This weekend, we’re having our first class of the new year. I’ll be taking us through some of the Gothic inspirations of Northanger Abbey. Want to come along? Sign up for free for the 10am or 7pm talk on Saturday 8th January. I’ll be going through all the Northanger Horrid novels.
The two tv and film adaptations that I’ve seen of Northanger Abbey lead delightfully hard into its Gothic background. In the 2007 version, Catherine’s daydreams are wound effortlessly into the plot making both general and specific references to Gothic sources.
In the bath scene below, she imagines Henry Tilney somehow merging through the wall to appear before her – a reference (I’ve always presumed) to Matthew Lewis’ The Monk, in which the titular monk Ambrosio gets a magic frond for the purpose of slinking sneakily through walls. Dream Henry Tilney’s entrance through a wall is significantly less creepy (but not by THAT much).
We’ve also got highwaymen and daring rescues in ways which reference generic tropes but have also always brought to mind the opening scene of Radcliffe’s Romance of the Forest to me. It’s easily her most exciting opening, with a debtor’s midnight flight from Paris (family accompanying), a misty moor, brigands, a mysterious house and an equally mysterious heroine bundled into our debtor’s carriage bound goodness knows whither. Whether she’s just been saved or damned, I’ll leave it up to you to discover with your own reading!
What usually finds less place in the adaptations though is the central Gothic mystery that the book of Northanger Abbey references time and again – the black veil. But what is the black veil and what’s so darn spooky about it?
In the novel, the mystery is introduced in a conversation between Catherine and Isabella, discussing Catherine’s current read.
“Have you gone on with Udolpho?” asks Isabella
“Yes, I have been reading it ever since I woke; and I am got to the black veil.”
“Are you, indeed? How delightful! Oh! I would not tell you what is behind the black veil for the world! Are not you wild to know?”
“Oh! Yes, quite; what can it be? But do not tell me—I would not be told upon any account. I know it must be a skeleton, I am sure it is Laurentina’s skeleton. Oh! I am delighted with the book! I should like to spend my whole life in reading it. I assure you, if it had not been to meet you, I would not have come away from it for all the world.”
They’re referencing the mystery of the black veil in Ann Radcliffe’s Mysteries of Udolpho (1794) – one of the most infamous examples of the delayed reveal in Gothic fiction.
While immured in the Castle of Udolpho (where she’s been taken by her nefarious uncle-in-law Montoni who has plans to wrestle her inheritance off her), she hears rumours… rumours of the death of the former owner and rumours of a mysterious painting. In one room of the sprawling castle, something sits behind a black curtain. But what? Her servant Annette whispers all kinds of conjectures and Emily can’t help but be devoured by curiosity. Of course, she’s a Gothic heroine with the self-preservation instincts of a potato leaping into a deep-fat fryer.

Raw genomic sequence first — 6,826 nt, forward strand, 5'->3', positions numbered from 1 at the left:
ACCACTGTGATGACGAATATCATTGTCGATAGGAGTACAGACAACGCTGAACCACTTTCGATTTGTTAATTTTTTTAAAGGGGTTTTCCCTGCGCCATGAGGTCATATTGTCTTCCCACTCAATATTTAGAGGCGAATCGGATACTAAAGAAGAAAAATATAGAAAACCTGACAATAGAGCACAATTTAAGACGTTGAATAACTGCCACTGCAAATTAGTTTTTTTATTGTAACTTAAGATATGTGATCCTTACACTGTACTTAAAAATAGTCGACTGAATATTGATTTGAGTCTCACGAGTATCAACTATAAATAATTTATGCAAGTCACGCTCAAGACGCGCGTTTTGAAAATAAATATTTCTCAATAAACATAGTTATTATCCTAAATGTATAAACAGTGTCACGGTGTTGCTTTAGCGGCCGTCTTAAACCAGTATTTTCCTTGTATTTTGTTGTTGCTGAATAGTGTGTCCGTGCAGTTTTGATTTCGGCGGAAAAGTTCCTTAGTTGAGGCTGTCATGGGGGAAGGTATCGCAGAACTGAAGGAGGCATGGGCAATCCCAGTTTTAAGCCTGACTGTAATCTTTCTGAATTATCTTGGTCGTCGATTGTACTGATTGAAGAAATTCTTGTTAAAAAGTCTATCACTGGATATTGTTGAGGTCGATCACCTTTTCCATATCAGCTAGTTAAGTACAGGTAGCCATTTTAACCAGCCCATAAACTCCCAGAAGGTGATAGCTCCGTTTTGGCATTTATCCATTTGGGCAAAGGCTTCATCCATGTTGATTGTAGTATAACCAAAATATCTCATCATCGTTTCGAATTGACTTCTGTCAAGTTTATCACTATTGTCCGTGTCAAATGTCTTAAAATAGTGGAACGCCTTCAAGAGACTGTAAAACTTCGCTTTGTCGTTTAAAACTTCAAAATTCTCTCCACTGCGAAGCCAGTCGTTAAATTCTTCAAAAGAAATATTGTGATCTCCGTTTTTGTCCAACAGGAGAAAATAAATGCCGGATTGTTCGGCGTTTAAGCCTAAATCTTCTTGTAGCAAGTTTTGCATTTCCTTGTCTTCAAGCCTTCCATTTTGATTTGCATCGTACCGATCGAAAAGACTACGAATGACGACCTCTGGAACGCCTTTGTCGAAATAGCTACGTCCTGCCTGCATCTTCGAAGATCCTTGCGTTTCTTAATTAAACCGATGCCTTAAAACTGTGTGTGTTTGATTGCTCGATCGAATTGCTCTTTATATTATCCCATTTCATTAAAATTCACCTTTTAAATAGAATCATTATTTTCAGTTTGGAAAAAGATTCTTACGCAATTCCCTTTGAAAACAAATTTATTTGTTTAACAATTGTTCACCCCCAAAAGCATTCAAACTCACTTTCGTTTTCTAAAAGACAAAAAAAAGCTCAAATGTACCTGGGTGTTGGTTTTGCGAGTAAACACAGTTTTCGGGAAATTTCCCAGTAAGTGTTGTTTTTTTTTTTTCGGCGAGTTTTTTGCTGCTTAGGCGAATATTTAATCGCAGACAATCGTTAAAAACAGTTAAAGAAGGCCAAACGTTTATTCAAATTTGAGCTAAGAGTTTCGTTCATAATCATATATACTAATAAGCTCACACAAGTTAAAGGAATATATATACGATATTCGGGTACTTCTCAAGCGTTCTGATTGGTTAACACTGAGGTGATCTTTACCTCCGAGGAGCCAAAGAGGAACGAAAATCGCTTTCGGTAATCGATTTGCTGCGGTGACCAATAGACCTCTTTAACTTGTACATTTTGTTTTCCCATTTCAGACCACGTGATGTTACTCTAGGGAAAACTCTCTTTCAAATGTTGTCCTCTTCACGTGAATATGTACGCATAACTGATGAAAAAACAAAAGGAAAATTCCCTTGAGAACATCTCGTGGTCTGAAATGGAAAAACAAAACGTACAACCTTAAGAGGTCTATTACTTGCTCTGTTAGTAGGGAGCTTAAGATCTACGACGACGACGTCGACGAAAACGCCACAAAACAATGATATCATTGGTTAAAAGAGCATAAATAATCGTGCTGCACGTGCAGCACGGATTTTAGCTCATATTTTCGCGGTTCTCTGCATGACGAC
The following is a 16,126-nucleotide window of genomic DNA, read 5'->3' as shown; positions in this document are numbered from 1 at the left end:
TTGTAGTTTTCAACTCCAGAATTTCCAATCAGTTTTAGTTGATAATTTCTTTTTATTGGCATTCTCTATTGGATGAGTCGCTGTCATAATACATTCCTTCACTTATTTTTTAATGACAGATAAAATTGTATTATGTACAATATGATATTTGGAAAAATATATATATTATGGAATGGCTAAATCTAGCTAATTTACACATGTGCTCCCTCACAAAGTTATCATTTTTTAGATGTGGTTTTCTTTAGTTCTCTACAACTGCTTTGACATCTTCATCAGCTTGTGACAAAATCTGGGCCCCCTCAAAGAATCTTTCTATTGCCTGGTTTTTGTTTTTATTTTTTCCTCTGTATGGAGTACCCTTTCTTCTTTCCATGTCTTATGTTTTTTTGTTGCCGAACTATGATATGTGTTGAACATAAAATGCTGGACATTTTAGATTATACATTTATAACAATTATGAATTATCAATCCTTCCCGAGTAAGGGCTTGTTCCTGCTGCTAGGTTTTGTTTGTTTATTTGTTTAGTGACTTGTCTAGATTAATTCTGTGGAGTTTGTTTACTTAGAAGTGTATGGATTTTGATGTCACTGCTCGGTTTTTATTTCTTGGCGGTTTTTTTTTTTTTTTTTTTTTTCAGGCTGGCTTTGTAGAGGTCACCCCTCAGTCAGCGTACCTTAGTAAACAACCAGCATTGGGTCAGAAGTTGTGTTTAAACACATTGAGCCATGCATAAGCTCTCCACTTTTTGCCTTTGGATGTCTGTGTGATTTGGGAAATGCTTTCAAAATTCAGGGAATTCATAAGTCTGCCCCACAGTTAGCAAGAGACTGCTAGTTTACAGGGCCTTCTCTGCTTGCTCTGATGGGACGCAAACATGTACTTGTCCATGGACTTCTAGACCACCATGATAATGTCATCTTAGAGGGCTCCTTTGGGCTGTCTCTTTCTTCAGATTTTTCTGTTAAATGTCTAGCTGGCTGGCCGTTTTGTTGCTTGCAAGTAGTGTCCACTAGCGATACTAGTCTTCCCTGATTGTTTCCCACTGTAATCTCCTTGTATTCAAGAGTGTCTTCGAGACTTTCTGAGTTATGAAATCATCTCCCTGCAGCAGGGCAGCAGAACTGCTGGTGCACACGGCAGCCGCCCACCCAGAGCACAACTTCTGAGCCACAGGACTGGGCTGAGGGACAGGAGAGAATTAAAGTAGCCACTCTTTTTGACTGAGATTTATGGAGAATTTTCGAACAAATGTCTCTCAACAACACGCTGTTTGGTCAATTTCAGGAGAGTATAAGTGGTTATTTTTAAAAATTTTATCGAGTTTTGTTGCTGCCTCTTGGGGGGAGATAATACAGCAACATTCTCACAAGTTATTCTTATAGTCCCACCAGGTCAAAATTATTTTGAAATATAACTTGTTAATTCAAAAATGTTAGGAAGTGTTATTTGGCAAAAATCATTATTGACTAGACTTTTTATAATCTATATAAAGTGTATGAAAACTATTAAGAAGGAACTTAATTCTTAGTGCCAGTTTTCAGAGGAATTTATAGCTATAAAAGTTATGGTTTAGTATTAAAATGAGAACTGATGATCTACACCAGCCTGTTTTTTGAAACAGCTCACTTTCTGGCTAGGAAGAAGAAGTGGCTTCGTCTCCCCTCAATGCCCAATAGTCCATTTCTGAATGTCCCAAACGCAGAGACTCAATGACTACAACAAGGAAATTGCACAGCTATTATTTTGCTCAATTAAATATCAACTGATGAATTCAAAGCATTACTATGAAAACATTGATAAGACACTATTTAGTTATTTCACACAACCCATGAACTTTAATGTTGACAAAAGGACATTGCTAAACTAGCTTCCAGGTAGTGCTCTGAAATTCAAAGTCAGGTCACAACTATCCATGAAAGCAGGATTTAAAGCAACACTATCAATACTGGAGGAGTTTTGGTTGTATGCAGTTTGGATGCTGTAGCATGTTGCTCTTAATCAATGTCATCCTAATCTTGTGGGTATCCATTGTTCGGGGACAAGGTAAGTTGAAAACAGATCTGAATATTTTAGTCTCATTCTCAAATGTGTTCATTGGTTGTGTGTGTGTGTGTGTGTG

Emily just can’t help herself
She paused again, and then, with a timid hand, lifted the veil; but instantly let it fall—perceiving that what it had concealed was no picture, and, before she could leave the chamber, she dropped senseless on the floor.
WHAT DID SHE SEE!? Is it the murdered body of the former owner? A skeleton? Some other dread and dire secret? Well, you’ll have to wait till literally the end of the book to find out. Just a couple of hundred pages.
The incident of the black veil is often mistakenly referred to as an example of the ‘explained supernatural’ (in which seemingly supernatural incidents are revealed to have natural causes) but it’s not really. There’s no supernatural explanation offered at any time. The reason that it’s so often confused with the supernatural explained (which does appear frequently in Radcliffe) is that it functions in the same way: there’s a mystery presented, an enigma to be solved, a variety of interpretative choices offered and then… a pause (in this case a really REALLY long pause) before the truth is revealed. Contemporary critics (and modern readers) were often disappointed with Radcliffe for resolving her seemingly supernatural dilemmas with incredibly mundane answers. Ghostly music turns out to be a mad nun wandering the forest. Inexplicable lights and groans at night is actual someone’s mother who’s been locked up in the dungeon for years. (Not that mundane now I come to think about it…) The mystery of the black veil, even though it’s not the supernatural explained, was infamous as one of the worst examples of in Radcliffe’s fiction of a reveal that couldn’t in any way live up to the intrigue of the original mystery.
Poor Catherine (and poor you if you read Mysteries of Udolpho): so excited by a mystery that was going to lead nowhere at all. It’s a bit of meta-commentary in Northanger Abbey. Catherine’s overblown and Gothic expectations of the world, which lead time and again to bathetic reveals, are an echo of an already existent Gothic technique. The crushing of excited expectations. The descent from the supernatural to the mundane, from the thrilling to the routinely explicable, from the transcendent to the grubby material realities hiding behind tantalising black veils.
If you’re wondering what’s behind the black veil, I can save you a few hundred pages of reading. But if you want to find out for yourself, stop here!
Is it a mouldering corpse?
The key to some devastating secret?
Not so much. It’s a wax memento mori. An imitation of death. Just like Catherine with her laundry lists, Emily uncovers to the mystery and parts the veil only to find the forgotten and unimportant relics of someone else’s daily life.